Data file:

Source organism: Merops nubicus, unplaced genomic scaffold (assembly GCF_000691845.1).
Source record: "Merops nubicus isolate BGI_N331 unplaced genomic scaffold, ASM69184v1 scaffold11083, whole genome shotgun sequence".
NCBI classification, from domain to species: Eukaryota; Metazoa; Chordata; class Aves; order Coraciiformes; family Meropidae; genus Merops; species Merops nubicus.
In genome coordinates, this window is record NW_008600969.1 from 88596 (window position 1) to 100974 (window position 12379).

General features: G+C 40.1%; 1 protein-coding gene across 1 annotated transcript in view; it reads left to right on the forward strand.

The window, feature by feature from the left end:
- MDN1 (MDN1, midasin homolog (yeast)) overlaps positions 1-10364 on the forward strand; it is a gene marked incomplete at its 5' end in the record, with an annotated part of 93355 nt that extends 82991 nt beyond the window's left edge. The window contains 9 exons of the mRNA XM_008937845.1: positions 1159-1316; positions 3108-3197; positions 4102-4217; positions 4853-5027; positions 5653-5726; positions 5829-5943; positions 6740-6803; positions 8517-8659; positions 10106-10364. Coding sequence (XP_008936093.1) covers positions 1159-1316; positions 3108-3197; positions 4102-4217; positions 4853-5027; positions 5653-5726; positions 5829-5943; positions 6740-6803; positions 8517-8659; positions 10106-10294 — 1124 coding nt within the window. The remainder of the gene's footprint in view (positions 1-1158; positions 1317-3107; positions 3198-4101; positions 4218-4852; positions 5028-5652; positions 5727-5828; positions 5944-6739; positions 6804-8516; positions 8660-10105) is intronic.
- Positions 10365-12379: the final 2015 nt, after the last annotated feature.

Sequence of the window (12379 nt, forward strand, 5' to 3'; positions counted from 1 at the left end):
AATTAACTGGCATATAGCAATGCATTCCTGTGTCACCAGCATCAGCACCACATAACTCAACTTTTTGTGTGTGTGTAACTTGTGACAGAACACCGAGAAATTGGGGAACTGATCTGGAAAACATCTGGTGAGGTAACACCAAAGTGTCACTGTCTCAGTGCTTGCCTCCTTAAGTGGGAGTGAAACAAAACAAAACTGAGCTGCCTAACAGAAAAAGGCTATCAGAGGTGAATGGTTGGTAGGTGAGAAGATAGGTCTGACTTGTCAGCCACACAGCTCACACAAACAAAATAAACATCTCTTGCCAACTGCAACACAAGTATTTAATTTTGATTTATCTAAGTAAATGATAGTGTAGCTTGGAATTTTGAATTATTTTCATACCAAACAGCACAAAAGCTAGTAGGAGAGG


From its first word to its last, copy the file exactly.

Source organism: Merops nubicus, unplaced genomic scaffold (assembly GCF_000691845.1).
Source record: "Merops nubicus isolate BGI_N331 unplaced genomic scaffold, ASM69184v1 scaffold11083, whole genome shotgun sequence".
NCBI classification, from domain to species: Eukaryota; Metazoa; Chordata; class Aves; order Coraciiformes; family Meropidae; genus Merops; species Merops nubicus.
In genome coordinates, this window is record NW_008600969.1 from 88596 (window position 1) to 100974 (window position 12379).

General features: G+C 40.1%; 1 protein-coding gene across 1 annotated transcript in view; it reads left to right on the forward strand.

The window, feature by feature from the left end:
- MDN1 (MDN1, midasin homolog (yeast)) overlaps positions 1-10364 on the forward strand; it is a gene marked incomplete at its 5' end in the record, with an annotated part of 93355 nt that extends 82991 nt beyond the window's left edge. The window contains 9 exons of the mRNA XM_008937845.1: positions 1159-1316; positions 3108-3197; positions 4102-4217; positions 4853-5027; positions 5653-5726; positions 5829-5943; positions 6740-6803; positions 8517-8659; positions 10106-10364. Coding sequence (XP_008936093.1) covers positions 1159-1316; positions 3108-3197; positions 4102-4217; positions 4853-5027; positions 5653-5726; positions 5829-5943; positions 6740-6803; positions 8517-8659; positions 10106-10294 — 1124 coding nt within the window. The remainder of the gene's footprint in view (positions 1-1158; positions 1317-3107; positions 3198-4101; positions 4218-4852; positions 5028-5652; positions 5727-5828; positions 5944-6739; positions 6804-8516; positions 8660-10105) is intronic.
- Positions 10365-12379: the final 2015 nt, after the last annotated feature.

Sequence of the window (12379 nt, forward strand, 5' to 3'; positions counted from 1 at the left end):
AATTAACTGGCATATAGCAATGCATTCCTGTGTCACCAGCATCAGCACCACATAACTCAACTTTTTGTGTGTGTGTAACTTGTGACAGAACACCGAGAAATTGGGGAACTGATCTGGAAAACATCTGGTGAGGTAACACCAAAGTGTCACTGTCTCAGTGCTTGCCTCCTTAAGTGGGAGTGAAACAAAACAAAACTGAGCTGCCTAACAGAAAAAGGCTATCAGAGGTGAATGGTTGGTAGGTGAGAAGATAGGTCTGACTTGTCAGCCACACAGCTCACACAAACAAAATAAACATCTCTTGCCAACTGCAACACAAGTATTTAATTTTGATTTATCTAAGTAAATGATAGTGTAGCTTGGAATTTTGAATTATTTTCATACCAAACAGCACAAAAGCTAGTAGGAGAGG